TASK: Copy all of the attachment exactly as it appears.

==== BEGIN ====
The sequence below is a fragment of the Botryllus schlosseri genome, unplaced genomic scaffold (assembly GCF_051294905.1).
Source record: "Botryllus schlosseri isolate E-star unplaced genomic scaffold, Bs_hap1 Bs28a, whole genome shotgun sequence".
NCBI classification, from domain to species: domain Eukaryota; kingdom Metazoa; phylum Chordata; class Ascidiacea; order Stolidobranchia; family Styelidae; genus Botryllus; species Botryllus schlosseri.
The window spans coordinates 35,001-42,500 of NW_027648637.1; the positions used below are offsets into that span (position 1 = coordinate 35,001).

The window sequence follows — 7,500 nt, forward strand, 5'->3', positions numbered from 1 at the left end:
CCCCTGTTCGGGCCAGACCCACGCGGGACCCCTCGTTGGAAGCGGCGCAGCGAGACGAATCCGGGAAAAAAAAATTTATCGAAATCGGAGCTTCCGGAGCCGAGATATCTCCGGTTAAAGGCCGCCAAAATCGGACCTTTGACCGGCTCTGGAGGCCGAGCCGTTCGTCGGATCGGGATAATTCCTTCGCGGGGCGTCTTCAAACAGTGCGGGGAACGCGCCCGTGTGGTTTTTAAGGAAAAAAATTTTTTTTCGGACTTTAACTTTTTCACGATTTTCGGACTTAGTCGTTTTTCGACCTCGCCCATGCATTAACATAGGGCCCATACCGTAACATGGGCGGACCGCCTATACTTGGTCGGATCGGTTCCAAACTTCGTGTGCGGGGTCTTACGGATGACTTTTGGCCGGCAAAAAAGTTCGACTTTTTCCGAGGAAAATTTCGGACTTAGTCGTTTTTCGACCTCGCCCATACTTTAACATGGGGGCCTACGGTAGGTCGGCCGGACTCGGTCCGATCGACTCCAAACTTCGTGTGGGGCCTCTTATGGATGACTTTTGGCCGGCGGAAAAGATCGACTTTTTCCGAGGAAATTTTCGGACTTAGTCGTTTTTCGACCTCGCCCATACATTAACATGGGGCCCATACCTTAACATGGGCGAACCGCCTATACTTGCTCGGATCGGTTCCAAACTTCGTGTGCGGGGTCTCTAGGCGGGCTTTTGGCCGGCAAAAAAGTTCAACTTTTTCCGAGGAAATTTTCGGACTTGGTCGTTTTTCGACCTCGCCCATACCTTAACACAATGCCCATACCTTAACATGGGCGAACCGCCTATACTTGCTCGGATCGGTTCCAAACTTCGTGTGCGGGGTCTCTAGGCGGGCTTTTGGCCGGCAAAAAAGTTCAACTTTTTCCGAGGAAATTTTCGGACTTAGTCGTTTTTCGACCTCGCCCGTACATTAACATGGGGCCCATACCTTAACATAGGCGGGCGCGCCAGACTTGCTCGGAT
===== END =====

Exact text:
The sequence below is a fragment of the Botryllus schlosseri genome, unplaced genomic scaffold (assembly GCF_051294905.1).
Source record: "Botryllus schlosseri isolate E-star unplaced genomic scaffold, Bs_hap1 Bs28a, whole genome shotgun sequence".
NCBI classification, from domain to species: domain Eukaryota; kingdom Metazoa; phylum Chordata; class Ascidiacea; order Stolidobranchia; family Styelidae; genus Botryllus; species Botryllus schlosseri.
The window spans coordinates 35,001-42,500 of NW_027648637.1; the positions used below are offsets into that span (position 1 = coordinate 35,001).

The window sequence follows — 7,500 nt, forward strand, 5'->3', positions numbered from 1 at the left end:
CCCCTGTTCGGGCCAGACCCACGCGGGACCCCTCGTTGGAAGCGGCGCAGCGAGACGAATCCGGGAAAAAAAAATTTATCGAAATCGGAGCTTCCGGAGCCGAGATATCTCCGGTTAAAGGCCGCCAAAATCGGACCTTTGACCGGCTCTGGAGGCCGAGCCGTTCGTCGGATCGGGATAATTCCTTCGCGGGGCGTCTTCAAACAGTGCGGGGAACGCGCCCGTGTGGTTTTTAAGGAAAAAAATTTTTTTTCGGACTTTAACTTTTTCACGATTTTCGGACTTAGTCGTTTTTCGACCTCGCCCATGCATTAACATAGGGCCCATACCGTAACATGGGCGGACCGCCTATACTTGGTCGGATCGGTTCCAAACTTCGTGTGCGGGGTCTTACGGATGACTTTTGGCCGGCAAAAAAGTTCGACTTTTTCCGAGGAAAATTTCGGACTTAGTCGTTTTTCGACCTCGCCCATACTTTAACATGGGGGCCTACGGTAGGTCGGCCGGACTCGGTCCGATCGACTCCAAACTTCGTGTGGGGCCTCTTATGGATGACTTTTGGCCGGCGGAAAAGATCGACTTTTTCCGAGGAAATTTTCGGACTTAGTCGTTTTTCGACCTCGCCCATACATTAACATGGGGCCCATACCTTAACATGGGCGAACCGCCTATACTTGCTCGGATCGGTTCCAAACTTCGTGTGCGGGGTCTCTAGGCGGGCTTTTGGCCGGCAAAAAAGTTCAACTTTTTCCGAGGAAATTTTCGGACTTGGTCGTTTTTCGACCTCGCCCATACCTTAACACAATGCCCATACCTTAACATGGGCGAACCGCCTATACTTGCTCGGATCGGTTCCAAACTTCGTGTGCGGGGTCTCTAGGCGGGCTTTTGGCCGGCAAAAAAGTTCAACTTTTTCCGAGGAAATTTTCGGACTTAGTCGTTTTTCGACCTCGCCCGTACATTAACATGGGGCCCATACCTTAACATAGGCGGGCGCGCCAGACTTGCTCGGAT